Quebec government approves 7GWh energy storage manufacturing plant


The government of the Canadian province of Quebec has approved the construction of an energy storage manufacturing facility from technology company Réseau Allégé Québec (RAQ).

The Québec Ministry of the Environment has given environmental and construction authorisation for the facility in Ville de Shawinigan, which is being developed by RAQ. A first phase of 7GWh of production capacity has been approved with plans for a second phase increasing that to 20GWh.

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RAQ appears to be planning a vertically integrated facility building battery cells, packs and whole systems. The announcement said that RAQ’s “large capacity cells enable two to three times the production output within a typical building footprint, translating to greater energy efficiency, productivity, and manufacturing agility”.

CEO Mike Epstein told the cells will be high capacity 3000Ah cells, enabling superior technical performance and “excellent capital efficiency and productivity”, he claimed.

When asked how the factory’s output would split between cells and whole systems, Epstein said: “A majority of customers are seeking fully integrated packs and systems but roughly 20% of our partners prefer to work with cells.”

The company has, however, not revealed the type of battery technology that will be produced at the facility. Lithium-ion is the current dominant technology for both the electric vehicle (EV) and energy storage system (ESS) markets, while chemistries based on sodium, zinc and other resources are growing in popularity although from a very low base.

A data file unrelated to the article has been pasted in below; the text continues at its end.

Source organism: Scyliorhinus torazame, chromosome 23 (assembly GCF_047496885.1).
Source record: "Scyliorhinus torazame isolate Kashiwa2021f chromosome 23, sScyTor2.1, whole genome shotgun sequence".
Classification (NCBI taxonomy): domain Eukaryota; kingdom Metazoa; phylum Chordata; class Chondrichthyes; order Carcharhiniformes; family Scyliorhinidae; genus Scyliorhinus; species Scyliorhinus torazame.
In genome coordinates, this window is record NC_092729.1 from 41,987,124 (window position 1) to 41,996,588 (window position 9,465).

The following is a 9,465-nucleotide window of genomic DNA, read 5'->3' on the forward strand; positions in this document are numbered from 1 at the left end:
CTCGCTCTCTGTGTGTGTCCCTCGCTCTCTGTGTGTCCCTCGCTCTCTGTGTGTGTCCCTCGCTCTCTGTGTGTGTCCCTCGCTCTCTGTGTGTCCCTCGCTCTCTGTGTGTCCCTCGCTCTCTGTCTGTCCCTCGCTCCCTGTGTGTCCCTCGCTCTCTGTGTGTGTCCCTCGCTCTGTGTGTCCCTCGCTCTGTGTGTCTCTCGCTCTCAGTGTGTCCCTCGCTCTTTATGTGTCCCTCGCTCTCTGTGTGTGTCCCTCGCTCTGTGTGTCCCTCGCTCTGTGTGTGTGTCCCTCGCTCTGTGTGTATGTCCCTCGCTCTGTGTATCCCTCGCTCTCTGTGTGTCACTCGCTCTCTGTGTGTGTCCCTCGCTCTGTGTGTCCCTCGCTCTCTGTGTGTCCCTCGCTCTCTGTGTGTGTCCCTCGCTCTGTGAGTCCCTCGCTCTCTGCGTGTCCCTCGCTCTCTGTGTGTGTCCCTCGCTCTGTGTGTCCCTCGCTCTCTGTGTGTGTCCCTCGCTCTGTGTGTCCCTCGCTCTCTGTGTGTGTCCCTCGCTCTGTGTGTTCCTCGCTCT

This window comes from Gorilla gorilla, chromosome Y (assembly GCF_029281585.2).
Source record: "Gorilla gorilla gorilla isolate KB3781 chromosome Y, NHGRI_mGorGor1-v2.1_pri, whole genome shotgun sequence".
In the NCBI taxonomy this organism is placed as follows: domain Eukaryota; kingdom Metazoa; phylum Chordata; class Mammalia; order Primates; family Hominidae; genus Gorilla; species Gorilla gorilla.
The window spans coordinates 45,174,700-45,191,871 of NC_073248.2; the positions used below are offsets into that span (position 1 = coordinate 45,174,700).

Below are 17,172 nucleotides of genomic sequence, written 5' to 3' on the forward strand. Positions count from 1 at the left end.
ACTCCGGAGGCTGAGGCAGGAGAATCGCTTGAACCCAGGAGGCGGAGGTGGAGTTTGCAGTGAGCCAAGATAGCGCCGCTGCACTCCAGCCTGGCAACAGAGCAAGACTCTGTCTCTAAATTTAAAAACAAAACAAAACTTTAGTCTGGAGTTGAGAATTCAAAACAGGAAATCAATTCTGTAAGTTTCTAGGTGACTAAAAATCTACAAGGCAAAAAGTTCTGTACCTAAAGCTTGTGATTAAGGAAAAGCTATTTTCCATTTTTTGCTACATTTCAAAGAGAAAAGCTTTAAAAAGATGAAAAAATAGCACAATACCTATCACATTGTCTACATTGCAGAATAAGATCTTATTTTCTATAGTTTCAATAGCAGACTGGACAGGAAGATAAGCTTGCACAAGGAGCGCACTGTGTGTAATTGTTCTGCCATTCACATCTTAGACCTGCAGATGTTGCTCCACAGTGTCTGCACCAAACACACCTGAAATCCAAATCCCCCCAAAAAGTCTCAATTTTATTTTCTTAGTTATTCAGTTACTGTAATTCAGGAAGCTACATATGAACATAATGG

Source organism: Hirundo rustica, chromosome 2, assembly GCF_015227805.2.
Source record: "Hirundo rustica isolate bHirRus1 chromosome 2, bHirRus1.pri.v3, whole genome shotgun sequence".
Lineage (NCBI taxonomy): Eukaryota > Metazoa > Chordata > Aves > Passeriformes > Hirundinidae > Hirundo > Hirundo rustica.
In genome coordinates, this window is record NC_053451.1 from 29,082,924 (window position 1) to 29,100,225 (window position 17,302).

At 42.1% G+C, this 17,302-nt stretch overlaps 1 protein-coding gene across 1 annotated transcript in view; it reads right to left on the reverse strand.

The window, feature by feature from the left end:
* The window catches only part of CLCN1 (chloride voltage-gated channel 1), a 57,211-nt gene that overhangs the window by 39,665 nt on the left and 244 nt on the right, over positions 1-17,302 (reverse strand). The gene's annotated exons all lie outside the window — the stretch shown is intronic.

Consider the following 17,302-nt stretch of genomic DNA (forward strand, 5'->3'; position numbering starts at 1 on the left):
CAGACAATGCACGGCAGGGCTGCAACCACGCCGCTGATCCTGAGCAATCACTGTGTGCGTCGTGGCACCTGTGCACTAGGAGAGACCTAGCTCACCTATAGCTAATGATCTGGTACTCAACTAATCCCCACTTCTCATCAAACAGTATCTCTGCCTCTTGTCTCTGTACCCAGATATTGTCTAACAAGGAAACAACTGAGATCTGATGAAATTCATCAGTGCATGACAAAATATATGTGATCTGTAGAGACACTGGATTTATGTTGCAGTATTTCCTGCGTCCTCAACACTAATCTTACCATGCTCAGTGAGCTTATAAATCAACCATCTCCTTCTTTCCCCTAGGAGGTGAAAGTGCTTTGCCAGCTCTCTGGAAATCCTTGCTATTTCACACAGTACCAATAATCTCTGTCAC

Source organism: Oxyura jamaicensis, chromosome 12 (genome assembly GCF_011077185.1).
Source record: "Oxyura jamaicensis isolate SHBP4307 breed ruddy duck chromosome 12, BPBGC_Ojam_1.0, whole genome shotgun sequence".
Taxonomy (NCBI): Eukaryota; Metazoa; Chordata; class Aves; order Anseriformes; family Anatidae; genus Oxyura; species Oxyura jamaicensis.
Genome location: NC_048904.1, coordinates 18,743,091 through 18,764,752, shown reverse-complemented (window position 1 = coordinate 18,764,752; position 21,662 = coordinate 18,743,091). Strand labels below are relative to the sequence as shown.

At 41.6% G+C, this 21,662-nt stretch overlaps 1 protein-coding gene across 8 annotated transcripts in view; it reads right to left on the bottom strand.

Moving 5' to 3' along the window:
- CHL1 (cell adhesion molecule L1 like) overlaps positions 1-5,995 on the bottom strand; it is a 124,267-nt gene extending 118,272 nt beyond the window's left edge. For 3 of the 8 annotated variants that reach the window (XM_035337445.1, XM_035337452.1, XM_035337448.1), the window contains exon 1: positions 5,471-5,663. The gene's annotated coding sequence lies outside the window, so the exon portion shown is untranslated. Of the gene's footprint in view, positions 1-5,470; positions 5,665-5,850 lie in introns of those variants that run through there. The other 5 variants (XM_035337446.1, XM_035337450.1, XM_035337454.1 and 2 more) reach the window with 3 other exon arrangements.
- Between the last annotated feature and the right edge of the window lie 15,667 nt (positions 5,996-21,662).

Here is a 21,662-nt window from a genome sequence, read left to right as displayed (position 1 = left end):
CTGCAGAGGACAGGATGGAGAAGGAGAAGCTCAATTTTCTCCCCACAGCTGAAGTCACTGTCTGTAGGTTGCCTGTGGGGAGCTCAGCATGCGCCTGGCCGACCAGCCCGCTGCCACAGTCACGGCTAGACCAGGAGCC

Construction services provider Broccolini Construction Inc created the preliminary design for the first phase of the facility, which is expected to begin construction in 2024.

RAQ says on its website that it has over 20 years of advanced energy storage technology, decades of working providing solutions to the US military, and over 60 patents and patents pending.

Banks RBC Capital Markets and Société Générale are advising on the project. Epstein said the project has a capital cost of US$50 million per GWh of annual production capacity.

Canada is planning to bring in tax credit incentives for clean energy investment, in both downstream projects and upstream manufacturing, akin to those under the US’ Inflation Reduction Act which have seen investment in the country’s clean energy sector boom. has contacted RAQ for comment and will update this article when a response is received.

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